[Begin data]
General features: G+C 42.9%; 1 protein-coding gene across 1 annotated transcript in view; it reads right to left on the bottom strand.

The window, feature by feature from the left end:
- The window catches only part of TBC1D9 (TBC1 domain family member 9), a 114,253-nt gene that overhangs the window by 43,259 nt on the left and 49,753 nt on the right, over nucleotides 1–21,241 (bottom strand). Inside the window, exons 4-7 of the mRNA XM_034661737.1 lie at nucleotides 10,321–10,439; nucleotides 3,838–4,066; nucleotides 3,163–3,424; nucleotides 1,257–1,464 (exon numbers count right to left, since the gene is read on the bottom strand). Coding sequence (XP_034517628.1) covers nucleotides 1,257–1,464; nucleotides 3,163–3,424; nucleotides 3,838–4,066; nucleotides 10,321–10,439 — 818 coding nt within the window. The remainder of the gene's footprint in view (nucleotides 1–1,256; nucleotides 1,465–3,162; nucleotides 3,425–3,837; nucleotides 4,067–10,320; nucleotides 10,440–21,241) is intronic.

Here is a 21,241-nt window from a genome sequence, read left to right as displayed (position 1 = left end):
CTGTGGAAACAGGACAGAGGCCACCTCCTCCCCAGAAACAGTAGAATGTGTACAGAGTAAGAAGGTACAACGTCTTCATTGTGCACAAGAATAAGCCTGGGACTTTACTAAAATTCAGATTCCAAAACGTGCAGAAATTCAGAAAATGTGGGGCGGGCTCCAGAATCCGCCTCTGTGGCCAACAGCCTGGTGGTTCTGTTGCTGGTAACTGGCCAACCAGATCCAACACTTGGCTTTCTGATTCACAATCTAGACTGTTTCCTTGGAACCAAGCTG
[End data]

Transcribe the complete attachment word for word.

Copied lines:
General features: G+C 42.9%; 1 protein-coding gene across 1 annotated transcript in view; it reads right to left on the bottom strand.

The window, feature by feature from the left end:
- The window catches only part of TBC1D9 (TBC1 domain family member 9), a 114,253-nt gene that overhangs the window by 43,259 nt on the left and 49,753 nt on the right, over nucleotides 1–21,241 (bottom strand). Inside the window, exons 4-7 of the mRNA XM_034661737.1 lie at nucleotides 10,321–10,439; nucleotides 3,838–4,066; nucleotides 3,163–3,424; nucleotides 1,257–1,464 (exon numbers count right to left, since the gene is read on the bottom strand). Coding sequence (XP_034517628.1) covers nucleotides 1,257–1,464; nucleotides 3,163–3,424; nucleotides 3,838–4,066; nucleotides 10,321–10,439 — 818 coding nt within the window. The remainder of the gene's footprint in view (nucleotides 1–1,256; nucleotides 1,465–3,162; nucleotides 3,425–3,837; nucleotides 4,067–10,320; nucleotides 10,440–21,241) is intronic.

Here is a 21,241-nt window from a genome sequence, read left to right as displayed (position 1 = left end):
CTGTGGAAACAGGACAGAGGCCACCTCCTCCCCAGAAACAGTAGAATGTGTACAGAGTAAGAAGGTACAACGTCTTCATTGTGCACAAGAATAAGCCTGGGACTTTACTAAAATTCAGATTCCAAAACGTGCAGAAATTCAGAAAATGTGGGGCGGGCTCCAGAATCCGCCTCTGTGGCCAACAGCCTGGTGGTTCTGTTGCTGGTAACTGGCCAACCAGATCCAACACTTGGCTTTCTGATTCACAATCTAGACTGTTTCCTTGGAACCAAGCTG